In the US, companies such as SportsInsurance.com offer protection against lawsuits arising out of injuries to spectators. In Kolkata, the mecca of Indian football, even medical coverage seems to be reserved for the upper echelon of players. Former India footballer Basudeb Mondal said, when he was injured last year, MohunBagal, a prominent club, picked up his expenses through its health insurance. “When I was a junior, I never had any insurance,” he said. “I had to pay on my own.”
Robin Roy, associate director of PricewaterhouseCoopers, says professional sports is not big in India, hence the situation. “The market for sports insurance products can be subsumed in life and accident products,” he said.
That explains the Mumbai-based Insurance Institute of India secretary general S.G. Gidwani’s response: “I’ve never heard of sports as a branch of study anywhere in the world,” he said, asked why his institute does not have a course dedicated to sports insurance.
Gidwani says despite the mushrooming of sports insurance companies in countries such as the US, the UK and Australia, the total sports insurance premium worldwide accounts for less than 1% of the cumulative premium straddling all categories of insurance products.
Health insurance is big, sports insurance isn’t, he says. Steve Boucher, director of international business development at Sports Cover Group of Australia, concedes sports insurance may not be the largest or most attractive market around for general insurance companies.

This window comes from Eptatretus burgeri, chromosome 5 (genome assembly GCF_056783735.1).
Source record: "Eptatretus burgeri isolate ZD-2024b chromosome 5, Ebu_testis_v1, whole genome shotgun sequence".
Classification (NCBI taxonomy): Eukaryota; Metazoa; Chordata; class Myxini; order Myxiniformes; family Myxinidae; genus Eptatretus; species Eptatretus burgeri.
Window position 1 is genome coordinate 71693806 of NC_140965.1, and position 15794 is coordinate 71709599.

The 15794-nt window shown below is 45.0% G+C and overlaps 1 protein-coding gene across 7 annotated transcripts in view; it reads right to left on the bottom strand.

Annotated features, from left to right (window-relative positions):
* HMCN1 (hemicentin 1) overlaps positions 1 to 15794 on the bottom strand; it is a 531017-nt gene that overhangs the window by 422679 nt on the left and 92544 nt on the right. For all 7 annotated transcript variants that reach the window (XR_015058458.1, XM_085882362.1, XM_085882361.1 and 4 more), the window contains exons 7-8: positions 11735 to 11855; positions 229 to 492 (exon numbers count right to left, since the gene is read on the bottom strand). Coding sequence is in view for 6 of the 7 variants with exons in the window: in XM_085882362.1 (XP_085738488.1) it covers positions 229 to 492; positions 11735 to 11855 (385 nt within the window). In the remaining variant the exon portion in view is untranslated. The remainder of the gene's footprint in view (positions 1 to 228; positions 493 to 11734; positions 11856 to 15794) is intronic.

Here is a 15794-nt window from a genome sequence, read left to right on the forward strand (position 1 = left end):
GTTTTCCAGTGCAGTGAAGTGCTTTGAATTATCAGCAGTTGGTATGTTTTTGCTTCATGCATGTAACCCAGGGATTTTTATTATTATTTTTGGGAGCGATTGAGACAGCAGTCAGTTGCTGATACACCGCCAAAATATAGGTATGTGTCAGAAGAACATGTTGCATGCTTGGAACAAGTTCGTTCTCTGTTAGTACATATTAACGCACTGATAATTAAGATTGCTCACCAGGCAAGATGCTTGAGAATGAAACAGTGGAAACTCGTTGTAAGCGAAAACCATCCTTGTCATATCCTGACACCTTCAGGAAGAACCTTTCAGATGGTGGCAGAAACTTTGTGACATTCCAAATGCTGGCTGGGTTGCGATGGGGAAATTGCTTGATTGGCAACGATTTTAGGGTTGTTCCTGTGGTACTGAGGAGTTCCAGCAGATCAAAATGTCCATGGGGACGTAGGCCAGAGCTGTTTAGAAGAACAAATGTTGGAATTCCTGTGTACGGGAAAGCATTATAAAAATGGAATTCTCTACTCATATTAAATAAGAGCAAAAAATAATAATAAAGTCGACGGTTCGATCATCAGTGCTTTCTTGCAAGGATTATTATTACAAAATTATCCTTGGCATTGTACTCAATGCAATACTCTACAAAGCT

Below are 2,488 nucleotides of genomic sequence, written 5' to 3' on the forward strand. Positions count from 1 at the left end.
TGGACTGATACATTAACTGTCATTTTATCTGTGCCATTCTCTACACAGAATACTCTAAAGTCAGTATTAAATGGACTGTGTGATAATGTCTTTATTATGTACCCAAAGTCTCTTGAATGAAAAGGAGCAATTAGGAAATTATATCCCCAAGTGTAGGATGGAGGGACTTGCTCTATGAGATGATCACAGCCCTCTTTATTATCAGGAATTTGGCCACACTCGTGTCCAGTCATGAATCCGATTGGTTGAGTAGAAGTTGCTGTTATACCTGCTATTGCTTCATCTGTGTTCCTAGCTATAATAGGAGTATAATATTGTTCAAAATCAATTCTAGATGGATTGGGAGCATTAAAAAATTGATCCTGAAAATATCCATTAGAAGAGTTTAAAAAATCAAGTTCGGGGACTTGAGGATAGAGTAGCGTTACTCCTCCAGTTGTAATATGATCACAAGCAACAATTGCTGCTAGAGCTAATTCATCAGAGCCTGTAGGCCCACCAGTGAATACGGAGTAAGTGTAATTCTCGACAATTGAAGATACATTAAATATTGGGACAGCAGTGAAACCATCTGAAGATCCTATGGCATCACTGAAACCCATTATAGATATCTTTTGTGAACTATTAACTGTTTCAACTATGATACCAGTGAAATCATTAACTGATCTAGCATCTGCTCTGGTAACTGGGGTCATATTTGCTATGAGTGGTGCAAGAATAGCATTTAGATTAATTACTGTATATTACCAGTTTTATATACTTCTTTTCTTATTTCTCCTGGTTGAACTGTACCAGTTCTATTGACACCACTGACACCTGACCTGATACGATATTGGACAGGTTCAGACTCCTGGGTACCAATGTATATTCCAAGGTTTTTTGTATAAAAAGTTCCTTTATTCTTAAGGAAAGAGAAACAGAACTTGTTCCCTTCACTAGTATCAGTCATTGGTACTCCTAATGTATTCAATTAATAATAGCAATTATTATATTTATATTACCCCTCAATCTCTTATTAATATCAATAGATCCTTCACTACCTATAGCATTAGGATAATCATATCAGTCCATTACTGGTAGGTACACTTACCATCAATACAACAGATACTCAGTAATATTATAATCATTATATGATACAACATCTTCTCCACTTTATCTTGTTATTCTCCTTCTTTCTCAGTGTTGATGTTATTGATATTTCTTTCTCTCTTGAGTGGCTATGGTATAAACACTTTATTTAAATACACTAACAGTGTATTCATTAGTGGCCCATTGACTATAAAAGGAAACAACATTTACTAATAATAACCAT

“In comparison to household or motor, we are talking about a relatively small target market,” he said in an email interview. “However, 1% of global premium is still a large number for a specialist market.”
Boucher says his company believes there is room for growth, even in India, and is not averse to having an Indian associate to tap the market. In his estimate, the Australian sports insurance market alone is worth over A$60 million (about Rs200 crore).
Sports Cover is one company that Mittal Trust’s Malhotra has contacted after difficulties arose in negotiations with BUPA of UK, which offers policies for international tennis players and small groups such as Mittal Trust. BUPA did not respond to an email query for comment. Malhotra said she wants coverage for athletes’ fatigue and rehabilitation programmes, and the British company isn’t willing to provide it.
Malhotra, who is holding simultaneous talks with US insurance players such as Blue Cross & Blue Shield, is hopeful of a deal being finalized over the next two weeks. “I’m leaving for the UK on 29 May … hope to wrap it up before I return.”